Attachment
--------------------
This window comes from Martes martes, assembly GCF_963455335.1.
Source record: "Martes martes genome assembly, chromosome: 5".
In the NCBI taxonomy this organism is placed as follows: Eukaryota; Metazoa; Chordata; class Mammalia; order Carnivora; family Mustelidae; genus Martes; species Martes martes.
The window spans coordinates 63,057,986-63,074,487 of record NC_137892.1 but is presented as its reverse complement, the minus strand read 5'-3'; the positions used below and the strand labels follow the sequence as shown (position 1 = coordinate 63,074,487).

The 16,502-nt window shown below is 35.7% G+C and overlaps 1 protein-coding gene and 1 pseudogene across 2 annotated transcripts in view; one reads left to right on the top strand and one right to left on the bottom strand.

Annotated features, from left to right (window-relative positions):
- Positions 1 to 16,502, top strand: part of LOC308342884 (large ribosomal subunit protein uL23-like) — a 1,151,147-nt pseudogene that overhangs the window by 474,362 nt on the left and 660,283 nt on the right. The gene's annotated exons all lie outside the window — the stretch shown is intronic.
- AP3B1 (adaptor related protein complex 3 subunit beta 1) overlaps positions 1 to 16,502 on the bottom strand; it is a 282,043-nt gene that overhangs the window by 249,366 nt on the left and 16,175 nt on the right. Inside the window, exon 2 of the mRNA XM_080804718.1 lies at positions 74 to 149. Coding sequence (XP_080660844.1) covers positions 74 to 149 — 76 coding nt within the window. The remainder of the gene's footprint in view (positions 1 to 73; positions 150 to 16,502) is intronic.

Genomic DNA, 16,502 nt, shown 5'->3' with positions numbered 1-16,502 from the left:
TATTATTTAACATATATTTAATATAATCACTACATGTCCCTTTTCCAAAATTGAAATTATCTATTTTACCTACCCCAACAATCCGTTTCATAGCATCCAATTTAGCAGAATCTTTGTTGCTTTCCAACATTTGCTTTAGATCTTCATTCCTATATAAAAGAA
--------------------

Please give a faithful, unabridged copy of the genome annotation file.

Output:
This window comes from Martes martes, assembly GCF_963455335.1.
Source record: "Martes martes genome assembly, chromosome: 5".
In the NCBI taxonomy this organism is placed as follows: Eukaryota; Metazoa; Chordata; class Mammalia; order Carnivora; family Mustelidae; genus Martes; species Martes martes.
The window spans coordinates 63,057,986-63,074,487 of record NC_137892.1 but is presented as its reverse complement, the minus strand read 5'-3'; the positions used below and the strand labels follow the sequence as shown (position 1 = coordinate 63,074,487).

The 16,502-nt window shown below is 35.7% G+C and overlaps 1 protein-coding gene and 1 pseudogene across 2 annotated transcripts in view; one reads left to right on the top strand and one right to left on the bottom strand.

Annotated features, from left to right (window-relative positions):
- Positions 1 to 16,502, top strand: part of LOC308342884 (large ribosomal subunit protein uL23-like) — a 1,151,147-nt pseudogene that overhangs the window by 474,362 nt on the left and 660,283 nt on the right. The gene's annotated exons all lie outside the window — the stretch shown is intronic.
- AP3B1 (adaptor related protein complex 3 subunit beta 1) overlaps positions 1 to 16,502 on the bottom strand; it is a 282,043-nt gene that overhangs the window by 249,366 nt on the left and 16,175 nt on the right. Inside the window, exon 2 of the mRNA XM_080804718.1 lies at positions 74 to 149. Coding sequence (XP_080660844.1) covers positions 74 to 149 — 76 coding nt within the window. The remainder of the gene's footprint in view (positions 1 to 73; positions 150 to 16,502) is intronic.

Genomic DNA, 16,502 nt, shown 5'->3' with positions numbered 1-16,502 from the left:
TATTATTTAACATATATTTAATATAATCACTACATGTCCCTTTTCCAAAATTGAAATTATCTATTTTACCTACCCCAACAATCCGTTTCATAGCATCCAATTTAGCAGAATCTTTGTTGCTTTCCAACATTTGCTTTAGATCTTCATTCCTATATAAAAGAA